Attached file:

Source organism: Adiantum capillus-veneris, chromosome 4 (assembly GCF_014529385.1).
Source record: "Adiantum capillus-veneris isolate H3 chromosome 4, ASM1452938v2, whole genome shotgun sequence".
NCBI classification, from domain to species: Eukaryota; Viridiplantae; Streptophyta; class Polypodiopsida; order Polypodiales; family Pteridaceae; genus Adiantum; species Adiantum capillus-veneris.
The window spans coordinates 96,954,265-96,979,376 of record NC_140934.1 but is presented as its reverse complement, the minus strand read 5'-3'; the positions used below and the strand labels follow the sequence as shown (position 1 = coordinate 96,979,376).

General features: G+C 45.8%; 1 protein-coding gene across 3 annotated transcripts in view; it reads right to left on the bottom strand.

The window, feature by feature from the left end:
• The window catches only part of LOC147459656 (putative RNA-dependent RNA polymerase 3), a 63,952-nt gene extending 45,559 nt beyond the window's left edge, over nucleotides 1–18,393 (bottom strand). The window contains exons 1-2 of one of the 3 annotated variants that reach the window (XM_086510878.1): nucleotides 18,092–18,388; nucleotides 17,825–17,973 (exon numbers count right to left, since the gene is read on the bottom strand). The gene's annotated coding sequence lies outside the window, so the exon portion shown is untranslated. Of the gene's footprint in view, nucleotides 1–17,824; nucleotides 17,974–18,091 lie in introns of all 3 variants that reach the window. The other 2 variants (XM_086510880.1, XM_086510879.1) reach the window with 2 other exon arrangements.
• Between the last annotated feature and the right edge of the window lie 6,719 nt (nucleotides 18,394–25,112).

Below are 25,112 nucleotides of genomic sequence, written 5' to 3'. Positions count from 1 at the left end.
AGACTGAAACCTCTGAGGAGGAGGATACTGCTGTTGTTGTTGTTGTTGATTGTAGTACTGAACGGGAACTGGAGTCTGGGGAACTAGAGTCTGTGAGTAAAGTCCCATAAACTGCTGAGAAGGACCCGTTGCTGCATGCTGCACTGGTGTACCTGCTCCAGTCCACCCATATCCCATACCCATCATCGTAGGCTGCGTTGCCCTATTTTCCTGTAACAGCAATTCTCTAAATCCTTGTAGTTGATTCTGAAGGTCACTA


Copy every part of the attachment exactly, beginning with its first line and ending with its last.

Source organism: Adiantum capillus-veneris, chromosome 4 (assembly GCF_014529385.1).
Source record: "Adiantum capillus-veneris isolate H3 chromosome 4, ASM1452938v2, whole genome shotgun sequence".
NCBI classification, from domain to species: Eukaryota; Viridiplantae; Streptophyta; class Polypodiopsida; order Polypodiales; family Pteridaceae; genus Adiantum; species Adiantum capillus-veneris.
The window spans coordinates 96,954,265-96,979,376 of record NC_140934.1 but is presented as its reverse complement, the minus strand read 5'-3'; the positions used below and the strand labels follow the sequence as shown (position 1 = coordinate 96,979,376).

General features: G+C 45.8%; 1 protein-coding gene across 3 annotated transcripts in view; it reads right to left on the bottom strand.

The window, feature by feature from the left end:
• The window catches only part of LOC147459656 (putative RNA-dependent RNA polymerase 3), a 63,952-nt gene extending 45,559 nt beyond the window's left edge, over nucleotides 1–18,393 (bottom strand). The window contains exons 1-2 of one of the 3 annotated variants that reach the window (XM_086510878.1): nucleotides 18,092–18,388; nucleotides 17,825–17,973 (exon numbers count right to left, since the gene is read on the bottom strand). The gene's annotated coding sequence lies outside the window, so the exon portion shown is untranslated. Of the gene's footprint in view, nucleotides 1–17,824; nucleotides 17,974–18,091 lie in introns of all 3 variants that reach the window. The other 2 variants (XM_086510880.1, XM_086510879.1) reach the window with 2 other exon arrangements.
• Between the last annotated feature and the right edge of the window lie 6,719 nt (nucleotides 18,394–25,112).

Below are 25,112 nucleotides of genomic sequence, written 5' to 3'. Positions count from 1 at the left end.
AGACTGAAACCTCTGAGGAGGAGGATACTGCTGTTGTTGTTGTTGTTGATTGTAGTACTGAACGGGAACTGGAGTCTGGGGAACTAGAGTCTGTGAGTAAAGTCCCATAAACTGCTGAGAAGGACCCGTTGCTGCATGCTGCACTGGTGTACCTGCTCCAGTCCACCCATATCCCATACCCATCATCGTAGGCTGCGTTGCCCTATTTTCCTGTAACAGCAATTCTCTAAATCCTTGTAGTTGATTCTGAAGGTCACTA